This sort of data should re-emphasize the need for white mainline Protestant leaders to consider the extent to which they are forming their members in the Christian faith. And, if they are not, what are they forming them in? In other words, people don’t just exit belief in the Christian faith into nothingness. What are the new beliefs that are taking hold in place of the ones that they are choosing to leave behind?

One hint as to what these new beliefs might be comes out in the answer to whether Americans are comfortable with Nativity scenes being placed on public lands.

Growing minority of Americans oppose religious displays on government property

Across the board, it is clear that fewer people of all Christian stripes as well as the unaffiliated accept the idea of religious scenes on public lands. This is true for evangelicals and mainline. Notably, white mainline Protestant increased on this point more than evangelicals. The number of white mainline Protestants who only would allow a Nativity scene to be placed if accompanied by another religious symbol outpaced slightly the number of white evangelicals who said the same thing.

Given the previous numbers about belief, I would venture a guess that the reasons the white evangelicals and the white mainlines trended in the same direction on this question varied because they are on opposite ends of the pluarlism spectrum. For evangelicals, the idea is to avoid promoting multiple religions by the state. Better to have none present than to have all present.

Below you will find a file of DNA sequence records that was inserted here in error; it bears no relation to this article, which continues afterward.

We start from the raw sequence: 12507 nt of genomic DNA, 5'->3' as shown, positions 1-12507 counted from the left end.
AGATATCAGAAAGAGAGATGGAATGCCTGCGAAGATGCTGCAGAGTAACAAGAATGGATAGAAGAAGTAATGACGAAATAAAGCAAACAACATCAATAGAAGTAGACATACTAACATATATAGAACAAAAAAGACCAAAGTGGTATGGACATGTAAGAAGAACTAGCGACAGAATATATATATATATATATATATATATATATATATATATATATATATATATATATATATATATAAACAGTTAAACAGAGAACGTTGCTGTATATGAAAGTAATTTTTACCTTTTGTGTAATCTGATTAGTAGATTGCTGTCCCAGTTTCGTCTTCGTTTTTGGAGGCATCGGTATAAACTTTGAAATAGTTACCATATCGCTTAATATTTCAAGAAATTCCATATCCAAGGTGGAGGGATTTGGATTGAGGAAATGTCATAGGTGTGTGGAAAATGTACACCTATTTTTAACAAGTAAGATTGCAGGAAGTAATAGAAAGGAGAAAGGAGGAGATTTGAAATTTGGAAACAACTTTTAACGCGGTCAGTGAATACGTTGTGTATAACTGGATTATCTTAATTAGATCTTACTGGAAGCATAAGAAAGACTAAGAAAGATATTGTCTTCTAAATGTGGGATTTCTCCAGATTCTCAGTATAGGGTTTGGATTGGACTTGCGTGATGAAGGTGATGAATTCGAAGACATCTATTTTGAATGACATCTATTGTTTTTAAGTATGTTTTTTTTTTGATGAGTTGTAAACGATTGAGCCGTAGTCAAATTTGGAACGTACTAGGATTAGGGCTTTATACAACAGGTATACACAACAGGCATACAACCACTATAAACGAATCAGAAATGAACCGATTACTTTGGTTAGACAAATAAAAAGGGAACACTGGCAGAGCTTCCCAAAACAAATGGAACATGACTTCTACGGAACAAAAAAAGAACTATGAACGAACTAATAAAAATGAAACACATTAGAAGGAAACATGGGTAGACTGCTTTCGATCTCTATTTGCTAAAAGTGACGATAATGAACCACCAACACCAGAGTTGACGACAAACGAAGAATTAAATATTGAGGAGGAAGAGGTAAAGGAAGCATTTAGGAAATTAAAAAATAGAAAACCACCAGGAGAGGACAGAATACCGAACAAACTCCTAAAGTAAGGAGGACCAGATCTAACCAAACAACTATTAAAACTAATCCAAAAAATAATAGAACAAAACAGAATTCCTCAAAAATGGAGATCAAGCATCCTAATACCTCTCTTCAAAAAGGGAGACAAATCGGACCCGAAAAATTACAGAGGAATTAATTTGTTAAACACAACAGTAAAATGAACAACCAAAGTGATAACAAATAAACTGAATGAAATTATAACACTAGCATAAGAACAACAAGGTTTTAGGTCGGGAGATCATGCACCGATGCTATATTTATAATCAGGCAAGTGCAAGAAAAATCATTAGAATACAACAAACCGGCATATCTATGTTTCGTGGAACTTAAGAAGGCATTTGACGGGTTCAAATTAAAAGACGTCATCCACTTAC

…the logic of the white mainline Protestants is one that suggests what they are replacing traditional biblical stories with: the classical liberal idea of self-empowerment.

For white mainline Protestants, the reason is the opposite. The goal is to promote pluralism. Either let everyone present their symbols or no one because we live in a pluralistic culture where we should be exposed to all the possibilities or left alone by them to explore each at our leisure.

If I am right about this, the logic of the white mainline Protestants is one that suggests what they are replacing traditional biblical stories with: the classical liberal idea of self-empowerment. We leave behind stories of the supernatural and of God’s engagement in the world to welcome instead the idea that we are empowered in our own nature to live as we see fit, choosing the path that is most meaningful for us. Thus, as arbiters of what we find most meaningful, we can pick and choose among the elements of belief for ourselves, casting aside any internal logic of a particular belief system for why it puts forth particular beliefs.

This is the corrosive logic of modernity taken to the extreme, and it is one that the Christian faith has had to struggle with since the Enlightenment. The problem here is not that the Christian faithful should have to think through their beliefs in light of reason, but that it seems today that an entire segment of the church is abdicating its formation of its members to the Enlightenment.